Dismiss Notice
Join Physics Forums Today!
The friendliest, high quality science and math community on the planet! Everyone who loves science is here!

Please check this calculation

  1. Jan 25, 2004 #1
    Can anyone confirm/deny that if an object is dropped (init. velocity=0) that it will take about 2.26 seconds to reach 90 km/h?

    Last edited: Jan 25, 2004
  2. jcsd
  3. Jan 25, 2004 #2
    Assuming no air resistance and an acceleration of 9.81 m/s^2, I get 2.55 seconds.

    Or if the object falls for 2.26 seconds, it will have a velocity of 80 Km/hr.
    Last edited: Jan 25, 2004
  4. Jan 25, 2004 #3
    Can you go through it for me? It's really confusing me as to why I keep getting what I do.
  5. Jan 25, 2004 #4
    Time = Velocity/acceleration

    The units I used were Seconds, m/s, m/s^2

    I converted your value of 90 km/hr to m/s. Divide by 3.6 to convert km/hr to m/s. 90 km/hr = 25 m/s

    I simply plugged in the values into the above formula.

    T = 25 /9.81 = 2.55 seconds.

    Your answer wans't really that far off. What values did you use?
  6. Jan 25, 2004 #5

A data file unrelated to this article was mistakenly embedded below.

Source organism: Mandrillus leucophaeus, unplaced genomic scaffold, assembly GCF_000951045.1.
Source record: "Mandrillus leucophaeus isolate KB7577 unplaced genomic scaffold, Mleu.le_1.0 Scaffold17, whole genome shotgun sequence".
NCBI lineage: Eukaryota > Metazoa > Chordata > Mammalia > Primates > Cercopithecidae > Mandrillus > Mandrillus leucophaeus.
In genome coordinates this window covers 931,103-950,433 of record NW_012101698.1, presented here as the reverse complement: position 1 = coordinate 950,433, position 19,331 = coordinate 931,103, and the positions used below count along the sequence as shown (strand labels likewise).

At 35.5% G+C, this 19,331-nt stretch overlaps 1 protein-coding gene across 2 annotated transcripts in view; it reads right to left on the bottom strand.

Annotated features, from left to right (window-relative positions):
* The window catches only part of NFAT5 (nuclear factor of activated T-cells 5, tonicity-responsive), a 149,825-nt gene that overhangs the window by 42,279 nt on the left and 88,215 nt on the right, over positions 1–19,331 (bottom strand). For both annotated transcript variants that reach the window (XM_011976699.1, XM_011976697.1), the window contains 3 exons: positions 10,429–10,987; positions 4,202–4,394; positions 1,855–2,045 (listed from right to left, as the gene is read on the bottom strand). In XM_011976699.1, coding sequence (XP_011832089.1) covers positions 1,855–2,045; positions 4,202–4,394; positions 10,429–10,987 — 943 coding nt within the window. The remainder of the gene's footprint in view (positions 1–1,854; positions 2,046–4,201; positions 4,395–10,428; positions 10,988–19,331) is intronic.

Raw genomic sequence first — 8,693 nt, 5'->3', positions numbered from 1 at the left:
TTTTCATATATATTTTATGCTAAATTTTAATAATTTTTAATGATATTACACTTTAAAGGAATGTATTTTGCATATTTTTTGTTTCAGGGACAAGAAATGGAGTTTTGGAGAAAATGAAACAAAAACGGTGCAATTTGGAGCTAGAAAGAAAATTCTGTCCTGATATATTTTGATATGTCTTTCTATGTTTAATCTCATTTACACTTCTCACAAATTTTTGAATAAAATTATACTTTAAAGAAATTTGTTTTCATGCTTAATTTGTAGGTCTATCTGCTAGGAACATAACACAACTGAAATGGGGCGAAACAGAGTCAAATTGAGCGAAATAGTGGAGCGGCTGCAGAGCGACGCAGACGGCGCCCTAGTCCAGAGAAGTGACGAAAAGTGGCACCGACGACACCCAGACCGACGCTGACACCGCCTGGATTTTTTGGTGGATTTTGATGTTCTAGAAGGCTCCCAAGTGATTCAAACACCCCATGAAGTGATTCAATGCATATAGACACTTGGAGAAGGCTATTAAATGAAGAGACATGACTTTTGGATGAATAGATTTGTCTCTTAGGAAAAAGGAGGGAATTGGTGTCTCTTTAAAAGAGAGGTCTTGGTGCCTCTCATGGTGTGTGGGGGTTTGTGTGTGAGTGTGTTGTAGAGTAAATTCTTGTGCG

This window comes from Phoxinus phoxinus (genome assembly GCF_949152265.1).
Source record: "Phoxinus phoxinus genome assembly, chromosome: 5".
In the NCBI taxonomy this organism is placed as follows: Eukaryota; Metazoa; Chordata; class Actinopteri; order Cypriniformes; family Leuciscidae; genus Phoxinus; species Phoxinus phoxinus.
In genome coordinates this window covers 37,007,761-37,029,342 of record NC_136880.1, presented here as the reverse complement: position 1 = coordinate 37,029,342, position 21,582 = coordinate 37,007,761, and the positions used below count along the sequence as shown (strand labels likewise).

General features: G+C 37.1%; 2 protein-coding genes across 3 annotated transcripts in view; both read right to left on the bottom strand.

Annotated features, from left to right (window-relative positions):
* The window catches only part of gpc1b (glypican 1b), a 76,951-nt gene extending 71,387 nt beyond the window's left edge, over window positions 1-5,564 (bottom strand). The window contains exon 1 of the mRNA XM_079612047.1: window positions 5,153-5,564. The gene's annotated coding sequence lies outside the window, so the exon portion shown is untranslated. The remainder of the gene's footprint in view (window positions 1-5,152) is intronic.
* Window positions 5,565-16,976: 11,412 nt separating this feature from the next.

Just to start off, we have to assume gravity to be 9.8 in our physics class, but I don't think that can attribute to the difference. Anyhoo, what is wrong with using:

    [tex]V_f = V_i + \frac{1}{2} a t^2[/tex]
    If [tex]V_f[/tex]=25 and [tex]\frac{1}{2}a[/tex]=4.9 and [tex]V_i[/tex]=0, then what should I come out with, or is this the wrong equation?
    Last edited: Jan 25, 2004
  7. Jan 25, 2004 #6
    It's the wrong equation. [itex] 1/2 a t^2[/itex] is an expression of distance traveled under a constant acceleration for a given length of time.

    Since [itex]V_i=0[/itex], your equation simplifies to [itex]V_f = 1/2 a t^2[/itex] which is not correct. [itex]D = 1/2 a t^2[/itex] when intial distance and velocity equal 0. Otherwise,

    [tex]D = D_i+V_i t + \frac{a t^2}{2}[/tex]

    the units on one side of the equation have to match the units on the other side. That's a good way to check for errors in an equation.

    [tex] V_f = V_i + a t [/tex]
    Last edited: Jan 25, 2004
Share this great discussion with others via Reddit, Google+, Twitter, or Facebook